Licha wrote:Hmmmm, all interesting viewpoints to take into consideration before I attempt this technique. Tony, your's was pretty interesting. Maybe I can remove a smaller kiln shelf from a hot box - maybe I'll borrow Patty's kiln ~ :lol:


That wouls be an easy way to try it... use a hotbox, have someone lift it off (and back away) as "the artist formerly known as Licha" douses the piece with water. This could turn into a performance art piece.

I'll take a look to see which book it was in this morning.

Tony
The tightrope between being strange and being creative is too narrow to walk without occasionally landing on both sides..." Scott Berkun

Licha Ochoa Nicholson
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Crackling glass in kiln

Postby Licha Ochoa Nicholson » Sun Aug 31, 2003 1:48 pm

Thanks all for your glass crackling info. Tony, I will try with a hotbox and let you know what turns out with this technique.
Thanks again.
Licha

Tony Smith
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Postby Tony Smith » Sun Aug 31, 2003 2:35 pm

According to Lundstrom's Glass Fusing Book 2, the glass was heated to 1550, removed from the kiln and had cold water poured over it. It was then flash fired to firepolish the edges of the fissures then crash cooled to 1300, then annealed as normal.

I've never tried this process, so I'm not sure how fast you have to move through the steps. Please be careful... steam burns can be nasty too.

Tony
The tightrope between being strange and being creative is too narrow to walk without occasionally landing on both sides..." Scott Berkun

charlie
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Postby charlie » Wed Sep 03, 2003 1:12 pm

Tony Smith wrote:According to Lundstrom's Glass Fusing Book 2, the glass was heated to 1550, removed from the kiln and had cold water poured over it. It was then flash fired to firepolish the edges of the fissures then crash cooled to 1300, then annealed as normal.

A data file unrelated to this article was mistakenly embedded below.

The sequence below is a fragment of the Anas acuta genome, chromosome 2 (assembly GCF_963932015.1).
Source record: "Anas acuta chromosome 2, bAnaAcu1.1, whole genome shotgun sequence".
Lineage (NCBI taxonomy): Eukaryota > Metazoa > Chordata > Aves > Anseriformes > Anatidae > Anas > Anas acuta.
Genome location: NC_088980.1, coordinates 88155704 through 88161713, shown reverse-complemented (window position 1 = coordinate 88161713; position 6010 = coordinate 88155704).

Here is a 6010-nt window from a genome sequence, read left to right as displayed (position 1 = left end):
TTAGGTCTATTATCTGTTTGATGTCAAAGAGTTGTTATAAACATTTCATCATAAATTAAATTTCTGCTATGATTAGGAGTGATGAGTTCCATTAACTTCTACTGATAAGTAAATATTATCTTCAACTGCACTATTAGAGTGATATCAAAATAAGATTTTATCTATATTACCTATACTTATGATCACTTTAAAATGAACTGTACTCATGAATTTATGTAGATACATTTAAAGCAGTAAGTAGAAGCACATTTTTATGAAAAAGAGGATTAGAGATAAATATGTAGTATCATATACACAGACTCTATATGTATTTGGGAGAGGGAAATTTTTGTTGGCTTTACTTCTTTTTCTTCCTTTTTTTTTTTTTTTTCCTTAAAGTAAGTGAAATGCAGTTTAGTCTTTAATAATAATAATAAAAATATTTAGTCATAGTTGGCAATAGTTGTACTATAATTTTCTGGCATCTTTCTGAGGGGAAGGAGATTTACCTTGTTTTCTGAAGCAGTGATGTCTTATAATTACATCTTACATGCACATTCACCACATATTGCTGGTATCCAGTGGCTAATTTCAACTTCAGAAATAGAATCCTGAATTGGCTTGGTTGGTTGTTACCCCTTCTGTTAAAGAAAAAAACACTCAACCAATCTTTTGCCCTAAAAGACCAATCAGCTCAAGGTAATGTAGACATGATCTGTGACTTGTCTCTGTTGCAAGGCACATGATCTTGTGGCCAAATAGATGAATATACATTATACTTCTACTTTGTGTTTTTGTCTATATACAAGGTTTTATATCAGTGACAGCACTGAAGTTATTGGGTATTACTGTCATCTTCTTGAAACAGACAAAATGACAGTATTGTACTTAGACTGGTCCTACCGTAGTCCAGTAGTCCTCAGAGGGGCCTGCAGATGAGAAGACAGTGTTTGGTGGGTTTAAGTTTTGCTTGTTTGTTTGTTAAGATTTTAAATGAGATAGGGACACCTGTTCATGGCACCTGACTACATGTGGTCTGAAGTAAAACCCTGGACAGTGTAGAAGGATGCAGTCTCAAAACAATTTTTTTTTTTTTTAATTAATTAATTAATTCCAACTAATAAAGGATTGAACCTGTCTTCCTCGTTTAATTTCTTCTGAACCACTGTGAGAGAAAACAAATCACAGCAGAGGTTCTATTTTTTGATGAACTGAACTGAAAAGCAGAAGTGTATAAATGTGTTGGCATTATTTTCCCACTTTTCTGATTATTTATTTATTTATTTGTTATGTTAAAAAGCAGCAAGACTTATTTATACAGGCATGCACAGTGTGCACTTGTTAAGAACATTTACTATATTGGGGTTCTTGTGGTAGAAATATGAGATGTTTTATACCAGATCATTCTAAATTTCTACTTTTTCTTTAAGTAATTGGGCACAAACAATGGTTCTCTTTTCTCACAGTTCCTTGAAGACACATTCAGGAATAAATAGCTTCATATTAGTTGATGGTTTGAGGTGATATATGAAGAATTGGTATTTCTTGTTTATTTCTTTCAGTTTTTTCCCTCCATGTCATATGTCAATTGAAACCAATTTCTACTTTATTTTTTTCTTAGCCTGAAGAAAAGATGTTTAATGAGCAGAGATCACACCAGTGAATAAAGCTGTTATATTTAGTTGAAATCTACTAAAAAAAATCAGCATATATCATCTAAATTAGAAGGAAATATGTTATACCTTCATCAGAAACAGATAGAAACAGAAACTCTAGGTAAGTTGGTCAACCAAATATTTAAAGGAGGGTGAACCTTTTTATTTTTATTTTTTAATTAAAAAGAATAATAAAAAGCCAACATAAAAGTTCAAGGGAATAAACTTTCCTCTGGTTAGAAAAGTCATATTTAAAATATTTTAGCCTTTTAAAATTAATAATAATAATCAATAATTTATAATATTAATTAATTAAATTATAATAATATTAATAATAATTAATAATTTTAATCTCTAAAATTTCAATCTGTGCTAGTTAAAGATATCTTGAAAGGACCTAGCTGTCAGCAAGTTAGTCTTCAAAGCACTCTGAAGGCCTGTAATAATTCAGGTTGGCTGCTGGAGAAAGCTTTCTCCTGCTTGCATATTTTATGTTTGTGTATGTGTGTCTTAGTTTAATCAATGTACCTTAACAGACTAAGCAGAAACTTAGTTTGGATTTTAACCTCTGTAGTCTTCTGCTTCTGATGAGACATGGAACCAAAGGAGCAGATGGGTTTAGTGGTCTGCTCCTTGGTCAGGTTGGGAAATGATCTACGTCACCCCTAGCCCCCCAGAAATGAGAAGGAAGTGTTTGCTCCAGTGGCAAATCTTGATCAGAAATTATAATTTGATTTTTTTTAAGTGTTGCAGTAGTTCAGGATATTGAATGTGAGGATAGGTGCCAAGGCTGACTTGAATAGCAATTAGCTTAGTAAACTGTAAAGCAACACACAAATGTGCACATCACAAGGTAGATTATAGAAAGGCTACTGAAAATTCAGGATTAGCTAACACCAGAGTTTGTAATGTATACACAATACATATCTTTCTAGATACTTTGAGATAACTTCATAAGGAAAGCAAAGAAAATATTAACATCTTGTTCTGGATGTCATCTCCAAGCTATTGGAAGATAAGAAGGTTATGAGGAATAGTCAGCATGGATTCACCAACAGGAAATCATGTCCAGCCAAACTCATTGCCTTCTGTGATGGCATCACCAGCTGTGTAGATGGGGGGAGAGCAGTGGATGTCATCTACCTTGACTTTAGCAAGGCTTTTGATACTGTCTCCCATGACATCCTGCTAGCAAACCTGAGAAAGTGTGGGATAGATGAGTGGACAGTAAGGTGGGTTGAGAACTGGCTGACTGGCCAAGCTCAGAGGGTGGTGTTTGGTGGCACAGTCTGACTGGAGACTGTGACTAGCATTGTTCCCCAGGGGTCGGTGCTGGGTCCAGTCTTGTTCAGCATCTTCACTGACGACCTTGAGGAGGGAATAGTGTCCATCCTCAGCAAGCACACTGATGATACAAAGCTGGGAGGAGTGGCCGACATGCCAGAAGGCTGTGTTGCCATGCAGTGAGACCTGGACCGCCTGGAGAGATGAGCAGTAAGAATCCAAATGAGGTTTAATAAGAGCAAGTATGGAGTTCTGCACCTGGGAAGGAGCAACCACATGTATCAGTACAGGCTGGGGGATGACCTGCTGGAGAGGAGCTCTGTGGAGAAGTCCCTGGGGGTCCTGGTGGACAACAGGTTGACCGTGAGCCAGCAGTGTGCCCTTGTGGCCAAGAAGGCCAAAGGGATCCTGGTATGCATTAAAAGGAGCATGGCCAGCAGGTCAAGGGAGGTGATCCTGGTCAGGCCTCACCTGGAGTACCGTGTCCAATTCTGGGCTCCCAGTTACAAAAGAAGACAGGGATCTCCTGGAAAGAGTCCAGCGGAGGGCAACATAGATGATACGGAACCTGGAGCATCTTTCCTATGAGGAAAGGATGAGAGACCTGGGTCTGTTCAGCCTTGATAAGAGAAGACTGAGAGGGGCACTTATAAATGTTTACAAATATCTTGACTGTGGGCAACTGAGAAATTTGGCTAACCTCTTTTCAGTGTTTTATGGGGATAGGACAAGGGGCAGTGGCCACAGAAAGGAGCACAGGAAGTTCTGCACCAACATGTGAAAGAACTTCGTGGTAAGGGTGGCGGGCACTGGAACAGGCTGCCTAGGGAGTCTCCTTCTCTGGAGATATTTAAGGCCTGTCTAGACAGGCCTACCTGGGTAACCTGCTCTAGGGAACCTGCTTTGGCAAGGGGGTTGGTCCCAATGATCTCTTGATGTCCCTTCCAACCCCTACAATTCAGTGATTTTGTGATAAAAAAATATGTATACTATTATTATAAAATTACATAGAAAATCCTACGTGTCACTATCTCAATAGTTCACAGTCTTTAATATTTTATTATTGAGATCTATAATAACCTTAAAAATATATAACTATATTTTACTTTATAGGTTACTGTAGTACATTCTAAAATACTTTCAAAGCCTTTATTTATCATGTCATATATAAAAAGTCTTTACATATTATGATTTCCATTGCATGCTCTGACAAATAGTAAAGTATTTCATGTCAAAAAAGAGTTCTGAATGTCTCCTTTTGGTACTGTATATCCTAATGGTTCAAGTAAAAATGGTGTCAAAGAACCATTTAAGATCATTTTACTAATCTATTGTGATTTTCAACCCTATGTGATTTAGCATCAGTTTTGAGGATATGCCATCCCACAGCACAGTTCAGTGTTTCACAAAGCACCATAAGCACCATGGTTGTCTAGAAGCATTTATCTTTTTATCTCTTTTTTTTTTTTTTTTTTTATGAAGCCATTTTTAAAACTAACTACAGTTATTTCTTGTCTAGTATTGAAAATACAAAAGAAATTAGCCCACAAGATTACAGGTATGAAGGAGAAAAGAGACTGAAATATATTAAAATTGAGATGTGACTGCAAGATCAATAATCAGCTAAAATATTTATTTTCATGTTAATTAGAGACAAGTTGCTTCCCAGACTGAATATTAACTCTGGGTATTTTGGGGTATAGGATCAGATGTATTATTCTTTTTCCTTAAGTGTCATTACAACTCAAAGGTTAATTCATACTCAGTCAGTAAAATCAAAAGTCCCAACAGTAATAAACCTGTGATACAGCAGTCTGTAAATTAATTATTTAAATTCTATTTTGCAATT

I've never tried this process, so I'm not sure how fast you have to move through the steps. Please be careful... steam burns can be nasty too.

Tony


would a mullite kiln shelf survive this? i wonder if one would have to use a fiber shelf.

Brock
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Postby Brock » Wed Sep 03, 2003 1:20 pm

I never had any luck with this technique. I poured water directly onto the piece in the kiln. Natural selection doesn't always work! As Bert says, it's the molten core of hot glass that keeps the piece together. A fused piece doesn't have a molten core. Brock
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Melodie
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Postby Melodie » Wed Sep 03, 2003 2:03 pm

I’ve done this in the torch with beads and Bert is right, the core has to be molten. The outside crackles but the core stays hot enough that the glass doesn’t shatter apart. I was actually surprised at how long you could leave it in the water though. Then you pop it back in the torch to reheat the bead without sealing all the cracks. Makes a very cool bead but also a weak one.

I would think that this would have to be done very quickly for a fused piece since the inner temp would not be as hot. Seems like you would also need to be at least at a raking temp.

Melodie

Licha Ochoa Nicholson
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Postby Licha Ochoa Nicholson » Wed Sep 03, 2003 4:47 pm

I do agree that the temp should be at a molten state to achieve the crackling texture. Hmmmm, my husband is building a small forge so perhaps I can experiment with glass at it's molten state in his forge? Thanks again for the great suggestions and input.
Licha